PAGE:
``````midpoint(k + 1) = (x(k) + 1 + 1, y(k + 1) - 0.5)
``````

To calculate the general increment to apply to the decision variable `D`, `dInc`, we need to calculate the difference between `f(midpoint(k + 1))` and `f(midpoint(k))`.

``````dInc = f(midpoint(k + 1)) - f(mipdoint(k))
= square(x(k) + 1 + 1) + square(y(k + 1) - 0.5) - square(R) - [square(x(k) + 1) + square(y(k) - 0.5) - square(R)]
= square(x(k) + 2) + square(y(k + 1) - 0.5) - square(R) - square(x(k) + 1) - square(y(k) - 0.5) + square(R)
= square(x(k) + 2) + square(y(k + 1) - 0.5) - square(x(k) + 1) - square(y(k) - 0.5)
``````

We then need to substitute each possible value of `y(k + 1)` to find the two potential increments to `D`.

So, if `y` was not incremented:

``````y(k + 1) = y(k)

dInc = square(x(k) + 2) + square(y(k) - 0.5) - square(x(k) + 1) - square(y(k) - 0.5)
= square(x(k) + 2)  - square(x(k) + 1)
= square(x(k)) + 2x(k) + 2x(k) + 4 - (square(x(k)) + x(k) + x(k) + square(1))
= square(x(k)) + 4x(k) + 4 - (square(x(k)) + 2x(k) + 1)
= square(x(k)) + 4x(k) + 4 - square(x(k) - 2x(k) - 1)
= 4x(k) + 4 - 2x(k) - 1)
= 2x(k) + 3
``````

If `y` was incremented:

``````y(k + 1) = y(k) - 1

dInc = square(x(k) + 2) + square(y(k) - 1 - 0.5) - square(x(k) + 1) - square(y(k) - 0.5)
= square(x(k) + 2) + square(y(k) - 1.5) - square(x(k) + 1) - square(y(k) - 0.5)
= square(x(k)) + 2x(k) + 2x(k) + 4 + square(y(k)) - 1.5y(k) - 1.5y(k) + 2.25 - (square(x(k)) + x(k) + x(k) + 1) - (square(y(k)) - 0.5y(k) - 0.5y(k) + 0.25)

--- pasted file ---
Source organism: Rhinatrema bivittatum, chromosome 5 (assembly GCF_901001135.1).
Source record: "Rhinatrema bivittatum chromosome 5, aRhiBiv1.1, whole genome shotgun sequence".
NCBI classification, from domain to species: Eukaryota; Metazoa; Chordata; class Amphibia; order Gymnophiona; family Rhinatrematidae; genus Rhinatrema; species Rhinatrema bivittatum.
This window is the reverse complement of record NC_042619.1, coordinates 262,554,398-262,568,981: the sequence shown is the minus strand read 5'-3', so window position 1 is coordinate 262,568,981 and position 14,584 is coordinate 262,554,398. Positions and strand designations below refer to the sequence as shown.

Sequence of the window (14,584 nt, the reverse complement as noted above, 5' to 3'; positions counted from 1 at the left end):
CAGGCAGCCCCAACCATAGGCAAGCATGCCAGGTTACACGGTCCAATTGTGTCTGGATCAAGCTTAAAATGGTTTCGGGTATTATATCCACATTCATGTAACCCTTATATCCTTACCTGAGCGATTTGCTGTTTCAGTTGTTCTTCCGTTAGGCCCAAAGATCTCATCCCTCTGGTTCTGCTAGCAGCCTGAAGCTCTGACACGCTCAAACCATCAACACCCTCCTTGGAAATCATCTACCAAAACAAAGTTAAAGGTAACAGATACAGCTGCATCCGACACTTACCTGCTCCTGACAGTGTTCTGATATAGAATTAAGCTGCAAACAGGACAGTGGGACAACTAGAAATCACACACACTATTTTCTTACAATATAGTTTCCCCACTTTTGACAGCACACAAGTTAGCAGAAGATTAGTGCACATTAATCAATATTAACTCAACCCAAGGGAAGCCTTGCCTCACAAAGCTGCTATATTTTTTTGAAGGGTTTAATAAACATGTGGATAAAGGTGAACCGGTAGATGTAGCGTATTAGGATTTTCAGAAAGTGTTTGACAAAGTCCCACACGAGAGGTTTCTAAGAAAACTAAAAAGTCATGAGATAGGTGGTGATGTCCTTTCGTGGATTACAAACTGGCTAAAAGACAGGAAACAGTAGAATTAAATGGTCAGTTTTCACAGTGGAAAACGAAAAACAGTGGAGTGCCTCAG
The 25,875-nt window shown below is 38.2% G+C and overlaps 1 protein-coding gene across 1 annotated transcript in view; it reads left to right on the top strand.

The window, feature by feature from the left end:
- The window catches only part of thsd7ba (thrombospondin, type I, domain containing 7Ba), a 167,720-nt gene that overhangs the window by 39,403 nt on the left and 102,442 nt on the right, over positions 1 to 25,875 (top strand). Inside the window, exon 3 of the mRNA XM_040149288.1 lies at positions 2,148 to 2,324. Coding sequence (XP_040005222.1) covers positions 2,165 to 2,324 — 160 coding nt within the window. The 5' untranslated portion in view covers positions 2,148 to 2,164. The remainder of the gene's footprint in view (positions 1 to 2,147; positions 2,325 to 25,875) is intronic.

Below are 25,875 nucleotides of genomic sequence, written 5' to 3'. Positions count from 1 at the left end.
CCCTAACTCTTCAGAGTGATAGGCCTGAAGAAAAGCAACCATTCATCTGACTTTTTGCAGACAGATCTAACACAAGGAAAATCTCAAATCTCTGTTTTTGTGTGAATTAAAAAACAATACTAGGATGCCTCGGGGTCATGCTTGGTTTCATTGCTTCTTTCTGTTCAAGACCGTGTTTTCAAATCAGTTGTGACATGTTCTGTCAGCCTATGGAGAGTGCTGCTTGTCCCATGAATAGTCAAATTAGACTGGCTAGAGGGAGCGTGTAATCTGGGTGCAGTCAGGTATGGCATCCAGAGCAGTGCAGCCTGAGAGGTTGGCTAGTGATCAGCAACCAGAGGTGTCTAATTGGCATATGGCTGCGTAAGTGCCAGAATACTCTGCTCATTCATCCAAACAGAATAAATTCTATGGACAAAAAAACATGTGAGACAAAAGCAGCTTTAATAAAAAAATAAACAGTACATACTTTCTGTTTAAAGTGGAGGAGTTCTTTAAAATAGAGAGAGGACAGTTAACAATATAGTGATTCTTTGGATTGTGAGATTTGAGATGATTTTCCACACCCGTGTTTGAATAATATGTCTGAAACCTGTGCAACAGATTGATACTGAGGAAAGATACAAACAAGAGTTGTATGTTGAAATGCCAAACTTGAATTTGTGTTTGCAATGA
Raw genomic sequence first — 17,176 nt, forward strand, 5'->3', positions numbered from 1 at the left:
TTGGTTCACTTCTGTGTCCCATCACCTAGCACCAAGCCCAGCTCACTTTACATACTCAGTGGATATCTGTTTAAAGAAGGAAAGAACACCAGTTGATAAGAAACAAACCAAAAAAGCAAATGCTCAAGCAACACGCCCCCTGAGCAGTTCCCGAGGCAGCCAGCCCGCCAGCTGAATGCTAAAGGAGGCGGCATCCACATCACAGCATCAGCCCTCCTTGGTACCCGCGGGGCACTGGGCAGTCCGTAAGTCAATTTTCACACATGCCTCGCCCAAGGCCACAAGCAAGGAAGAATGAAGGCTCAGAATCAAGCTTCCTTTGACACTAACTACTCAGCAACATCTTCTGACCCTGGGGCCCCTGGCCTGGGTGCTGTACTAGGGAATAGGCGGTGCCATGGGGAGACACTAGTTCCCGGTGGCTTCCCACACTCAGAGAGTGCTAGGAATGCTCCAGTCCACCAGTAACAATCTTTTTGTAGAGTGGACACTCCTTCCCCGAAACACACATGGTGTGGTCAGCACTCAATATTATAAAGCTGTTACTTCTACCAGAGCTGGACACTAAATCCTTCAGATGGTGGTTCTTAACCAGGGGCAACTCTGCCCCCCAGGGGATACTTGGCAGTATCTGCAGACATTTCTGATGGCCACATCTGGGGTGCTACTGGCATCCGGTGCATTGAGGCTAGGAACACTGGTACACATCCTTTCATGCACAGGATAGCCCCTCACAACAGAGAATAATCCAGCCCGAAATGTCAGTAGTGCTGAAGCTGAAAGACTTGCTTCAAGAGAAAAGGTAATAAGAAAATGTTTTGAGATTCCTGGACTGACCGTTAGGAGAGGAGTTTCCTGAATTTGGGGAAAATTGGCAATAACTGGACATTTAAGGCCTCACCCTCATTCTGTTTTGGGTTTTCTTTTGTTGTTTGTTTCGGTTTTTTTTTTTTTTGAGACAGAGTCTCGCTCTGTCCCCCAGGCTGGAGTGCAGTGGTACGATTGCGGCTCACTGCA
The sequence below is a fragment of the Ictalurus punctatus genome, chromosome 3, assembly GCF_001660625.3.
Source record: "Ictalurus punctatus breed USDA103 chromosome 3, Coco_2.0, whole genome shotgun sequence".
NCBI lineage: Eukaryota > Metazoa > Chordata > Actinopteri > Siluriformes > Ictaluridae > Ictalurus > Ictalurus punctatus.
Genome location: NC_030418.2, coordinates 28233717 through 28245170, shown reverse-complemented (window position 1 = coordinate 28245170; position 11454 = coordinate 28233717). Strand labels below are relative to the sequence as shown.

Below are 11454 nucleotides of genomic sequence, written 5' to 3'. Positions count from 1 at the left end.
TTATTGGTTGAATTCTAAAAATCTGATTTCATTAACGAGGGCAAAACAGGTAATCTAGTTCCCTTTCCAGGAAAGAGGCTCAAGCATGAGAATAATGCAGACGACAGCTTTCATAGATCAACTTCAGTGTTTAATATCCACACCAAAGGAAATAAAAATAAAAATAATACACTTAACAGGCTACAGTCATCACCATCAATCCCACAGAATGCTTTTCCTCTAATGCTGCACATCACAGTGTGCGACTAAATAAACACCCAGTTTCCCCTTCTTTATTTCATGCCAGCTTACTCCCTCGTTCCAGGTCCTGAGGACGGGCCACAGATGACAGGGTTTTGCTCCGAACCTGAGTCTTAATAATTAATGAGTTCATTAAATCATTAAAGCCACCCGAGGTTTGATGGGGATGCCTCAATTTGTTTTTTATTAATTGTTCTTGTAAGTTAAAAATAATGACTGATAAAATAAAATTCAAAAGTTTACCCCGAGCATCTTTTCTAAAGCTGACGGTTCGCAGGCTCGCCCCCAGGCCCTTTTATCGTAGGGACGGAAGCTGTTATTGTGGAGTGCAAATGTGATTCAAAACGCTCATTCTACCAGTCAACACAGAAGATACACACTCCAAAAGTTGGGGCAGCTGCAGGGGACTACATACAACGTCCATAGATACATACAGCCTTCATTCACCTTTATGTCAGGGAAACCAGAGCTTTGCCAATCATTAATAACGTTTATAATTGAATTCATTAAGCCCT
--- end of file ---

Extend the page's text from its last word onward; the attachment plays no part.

= square(x(k)) + 2x(k) + 2x(k) + 4 + square(y(k)) - 1.5y(k) - 1.5y(k) + 2.25 - square(x(k)) - x(k) - x(k) - 1 - square(y(k)) + 0.5y(k) + 0.5y(k) - 0.25
= square(x(k)) + 4x(k) + 4 + square(y(k)) - 3y(k) + 2 - square(x(k)) - x(k) - x(k) - 1 - square(y(k)) + y(k)
= square(x(k)) + 4x(k) + 5 + square(y(k)) - 3y(k) - square(x(k)) - x(k) - x(k) - square(y(k)) + y(k)
= 4x(k) + 5 - 3y(k) - x(k) - x(k) + y(k)
= 2x(k) + 5 - 2y(k)
= 2(x(k) - y(k)) + 5
``````

So, during each iteration of the algorithm, based on whether `y` was decremented or not, we increment `D` by either `2x(k) + 3` or `2(x(k) - y(k)) + 5`.

## Algorithm

Assuming the existence of a method `setPixel(x, y)`, which colours a pixel at the location `(x, y)`, the following algorithm represents the midpoint circle drawing algorithm for the first octant, given a radius `R`, and a centre point `(midX, midY)`.

``````d = (5 / 4) - R

y = R

for (x = 0; x < y; ++x):
setPixel(x + midX, y + midY) # offset the pixel according to the circle centre

if (d < 0):
d += (2 * x) + 3
else:
d += 2 * (x - y) + 5
y -= 1
``````

However, there are still some floating point calculations in the algorithm, specifically in the initialisation of `d`. To avoid this, we can multiply all values of `d` by `4`, including the initialisation of `d` and the increments to `d`.

We are also only drawing the pixels for the first octant. This can be fixed by translating the `x` and `y` coordinates to cover all octants.

Applying these two changes results in the final optimised algorithm:

``````d = 5 - (4 * R)

y = R

for (x = 0; x < y; ++x):
setPixel(x + midX, y + midY) # offset the pixel according to the circle centre
# colour the pixels in the other 7 octants
setPixel(x + midX, -y + midY) # offset the pixel according to the circle centre
setPixel(-x + midX, y + midY) # offset the pixel according to the circle centre
setPixel(-x + midX, -y + midY) # offset the pixel according to the circle centre
setPixel(y + midX, x + midY) # offset the pixel according to the circle centre
setPixel(y + midX, -x + midY) # offset the pixel according to the circle centre
setPixel(-y + midX, x + midY) # offset the pixel according to the circle centre
setPixel(-y + midX, -x + midY) # offset the pixel according to the circle centre

if (d < 0):
d += 4 * ((2 * x) + 3)
else:
d += 4 * (2 * (x - y) + 5)
y -= 1
``````